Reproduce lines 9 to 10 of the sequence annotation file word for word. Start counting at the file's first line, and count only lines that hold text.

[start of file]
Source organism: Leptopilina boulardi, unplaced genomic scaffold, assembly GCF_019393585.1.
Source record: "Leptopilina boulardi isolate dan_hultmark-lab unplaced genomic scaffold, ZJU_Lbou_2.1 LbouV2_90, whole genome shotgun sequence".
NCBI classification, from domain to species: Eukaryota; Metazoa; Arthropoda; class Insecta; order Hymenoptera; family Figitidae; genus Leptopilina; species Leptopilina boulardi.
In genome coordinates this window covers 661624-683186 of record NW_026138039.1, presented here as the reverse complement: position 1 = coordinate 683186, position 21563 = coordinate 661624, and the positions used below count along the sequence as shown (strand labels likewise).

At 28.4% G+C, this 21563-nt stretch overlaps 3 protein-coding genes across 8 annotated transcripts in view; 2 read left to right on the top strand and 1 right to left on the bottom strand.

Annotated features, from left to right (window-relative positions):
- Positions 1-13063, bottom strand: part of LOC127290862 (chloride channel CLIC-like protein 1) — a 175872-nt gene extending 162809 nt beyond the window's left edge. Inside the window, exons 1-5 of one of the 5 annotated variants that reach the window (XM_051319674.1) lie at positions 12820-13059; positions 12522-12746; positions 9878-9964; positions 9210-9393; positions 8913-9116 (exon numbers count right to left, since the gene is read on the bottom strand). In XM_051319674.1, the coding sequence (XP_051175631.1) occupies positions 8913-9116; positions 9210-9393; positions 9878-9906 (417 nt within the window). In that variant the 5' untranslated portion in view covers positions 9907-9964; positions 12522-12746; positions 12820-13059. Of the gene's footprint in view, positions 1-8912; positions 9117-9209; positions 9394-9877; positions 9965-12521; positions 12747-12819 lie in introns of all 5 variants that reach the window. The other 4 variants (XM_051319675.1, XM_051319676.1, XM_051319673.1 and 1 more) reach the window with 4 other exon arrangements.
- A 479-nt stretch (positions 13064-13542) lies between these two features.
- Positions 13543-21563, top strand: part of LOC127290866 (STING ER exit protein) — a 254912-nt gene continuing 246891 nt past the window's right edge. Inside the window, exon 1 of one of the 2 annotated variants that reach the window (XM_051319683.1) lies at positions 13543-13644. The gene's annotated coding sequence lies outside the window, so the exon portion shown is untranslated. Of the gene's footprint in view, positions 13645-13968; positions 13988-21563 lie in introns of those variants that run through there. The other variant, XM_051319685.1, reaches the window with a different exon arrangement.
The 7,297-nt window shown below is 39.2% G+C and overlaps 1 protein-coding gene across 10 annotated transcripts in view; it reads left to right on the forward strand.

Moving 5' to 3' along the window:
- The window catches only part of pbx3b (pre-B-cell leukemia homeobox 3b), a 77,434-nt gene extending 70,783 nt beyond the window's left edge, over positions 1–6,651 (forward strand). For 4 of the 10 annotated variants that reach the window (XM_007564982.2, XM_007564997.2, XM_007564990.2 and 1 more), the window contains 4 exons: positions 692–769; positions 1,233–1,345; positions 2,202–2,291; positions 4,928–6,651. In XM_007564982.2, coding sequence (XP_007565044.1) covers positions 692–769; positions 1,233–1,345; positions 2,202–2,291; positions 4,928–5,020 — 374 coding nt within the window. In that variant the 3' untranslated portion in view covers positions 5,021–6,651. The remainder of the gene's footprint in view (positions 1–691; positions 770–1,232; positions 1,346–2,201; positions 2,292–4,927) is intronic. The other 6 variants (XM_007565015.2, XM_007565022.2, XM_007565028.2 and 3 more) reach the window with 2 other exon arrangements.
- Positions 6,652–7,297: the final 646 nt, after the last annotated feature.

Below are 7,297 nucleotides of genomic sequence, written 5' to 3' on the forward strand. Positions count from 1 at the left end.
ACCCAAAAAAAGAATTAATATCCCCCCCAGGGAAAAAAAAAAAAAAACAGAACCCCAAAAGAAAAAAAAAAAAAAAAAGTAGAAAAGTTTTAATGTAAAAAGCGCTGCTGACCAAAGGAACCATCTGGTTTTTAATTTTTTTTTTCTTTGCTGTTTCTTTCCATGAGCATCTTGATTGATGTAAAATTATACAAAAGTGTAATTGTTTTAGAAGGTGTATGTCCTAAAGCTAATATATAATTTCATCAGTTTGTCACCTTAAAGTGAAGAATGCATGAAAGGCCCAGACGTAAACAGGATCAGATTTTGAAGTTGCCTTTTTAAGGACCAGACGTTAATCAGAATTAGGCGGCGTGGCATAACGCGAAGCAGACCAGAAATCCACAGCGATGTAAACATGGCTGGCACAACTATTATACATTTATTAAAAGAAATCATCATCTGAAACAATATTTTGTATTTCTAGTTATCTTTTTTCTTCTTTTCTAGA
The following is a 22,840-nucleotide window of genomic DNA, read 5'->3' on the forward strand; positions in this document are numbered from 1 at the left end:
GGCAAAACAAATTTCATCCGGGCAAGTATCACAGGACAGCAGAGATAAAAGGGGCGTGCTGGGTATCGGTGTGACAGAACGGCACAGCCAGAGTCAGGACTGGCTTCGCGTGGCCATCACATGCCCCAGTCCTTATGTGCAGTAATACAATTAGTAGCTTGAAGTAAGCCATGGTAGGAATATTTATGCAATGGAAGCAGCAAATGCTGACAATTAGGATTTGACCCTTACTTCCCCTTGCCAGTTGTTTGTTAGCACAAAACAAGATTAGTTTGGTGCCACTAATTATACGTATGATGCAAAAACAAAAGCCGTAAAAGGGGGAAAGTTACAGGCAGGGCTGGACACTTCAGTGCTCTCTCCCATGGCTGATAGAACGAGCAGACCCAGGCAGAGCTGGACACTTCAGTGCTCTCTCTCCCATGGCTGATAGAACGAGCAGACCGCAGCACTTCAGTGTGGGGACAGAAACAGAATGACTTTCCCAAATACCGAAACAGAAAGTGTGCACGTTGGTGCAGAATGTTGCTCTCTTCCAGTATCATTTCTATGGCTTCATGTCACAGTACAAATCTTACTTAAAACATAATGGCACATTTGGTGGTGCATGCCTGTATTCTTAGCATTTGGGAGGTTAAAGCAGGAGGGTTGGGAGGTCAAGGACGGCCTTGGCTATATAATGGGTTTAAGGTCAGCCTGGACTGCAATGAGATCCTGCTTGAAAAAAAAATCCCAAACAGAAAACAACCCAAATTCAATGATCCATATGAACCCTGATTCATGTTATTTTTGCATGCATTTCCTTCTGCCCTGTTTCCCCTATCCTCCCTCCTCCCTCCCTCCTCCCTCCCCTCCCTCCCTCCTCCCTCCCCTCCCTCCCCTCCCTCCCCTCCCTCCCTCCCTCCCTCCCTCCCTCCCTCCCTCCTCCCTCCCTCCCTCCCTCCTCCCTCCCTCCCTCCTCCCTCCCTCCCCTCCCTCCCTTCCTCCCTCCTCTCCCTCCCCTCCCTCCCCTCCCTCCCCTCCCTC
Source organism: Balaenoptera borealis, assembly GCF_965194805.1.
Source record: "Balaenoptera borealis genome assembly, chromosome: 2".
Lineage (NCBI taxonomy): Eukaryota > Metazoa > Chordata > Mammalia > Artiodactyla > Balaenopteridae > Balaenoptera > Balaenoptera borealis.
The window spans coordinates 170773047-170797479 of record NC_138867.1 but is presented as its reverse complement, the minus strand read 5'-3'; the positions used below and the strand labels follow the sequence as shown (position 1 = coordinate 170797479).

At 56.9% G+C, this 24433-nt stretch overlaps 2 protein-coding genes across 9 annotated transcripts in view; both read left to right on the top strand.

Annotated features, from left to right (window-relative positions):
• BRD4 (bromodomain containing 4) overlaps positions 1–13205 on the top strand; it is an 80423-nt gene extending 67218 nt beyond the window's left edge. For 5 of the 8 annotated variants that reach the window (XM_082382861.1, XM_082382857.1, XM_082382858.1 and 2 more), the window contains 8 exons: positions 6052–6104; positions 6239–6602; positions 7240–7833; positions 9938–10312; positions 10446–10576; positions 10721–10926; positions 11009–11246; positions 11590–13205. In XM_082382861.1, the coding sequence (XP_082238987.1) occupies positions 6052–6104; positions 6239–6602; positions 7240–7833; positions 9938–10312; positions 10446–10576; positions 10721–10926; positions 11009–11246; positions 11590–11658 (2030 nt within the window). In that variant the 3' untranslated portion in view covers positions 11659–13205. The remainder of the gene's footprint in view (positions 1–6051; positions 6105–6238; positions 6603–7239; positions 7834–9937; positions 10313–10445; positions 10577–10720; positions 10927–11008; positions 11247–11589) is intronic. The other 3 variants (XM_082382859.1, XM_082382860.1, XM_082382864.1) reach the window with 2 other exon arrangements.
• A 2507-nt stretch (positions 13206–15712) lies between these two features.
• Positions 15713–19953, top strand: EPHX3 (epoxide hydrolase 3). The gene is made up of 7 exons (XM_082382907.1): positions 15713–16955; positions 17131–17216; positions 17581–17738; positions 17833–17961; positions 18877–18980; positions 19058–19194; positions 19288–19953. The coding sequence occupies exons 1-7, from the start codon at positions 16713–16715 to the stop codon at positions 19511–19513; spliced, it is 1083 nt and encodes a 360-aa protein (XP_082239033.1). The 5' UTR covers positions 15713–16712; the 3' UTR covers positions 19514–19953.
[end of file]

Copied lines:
- Positions 13543-21563, top strand: part of LOC127290866 (STING ER exit protein) — a 254912-nt gene continuing 246891 nt past the window's right edge. Inside the window, exon 1 of one of the 2 annotated variants that reach the window (XM_051319683.1) lies at positions 13543-13644. The gene's annotated coding sequence lies outside the window, so the exon portion shown is untranslated. Of the gene's footprint in view, positions 13645-13968; positions 13988-21563 lie in introns of those variants that run through there. The other variant, XM_051319685.1, reaches the window with a different exon arrangement.
The 7,297-nt window shown below is 39.2% G+C and overlaps 1 protein-coding gene across 10 annotated transcripts in view; it reads left to right on the forward strand.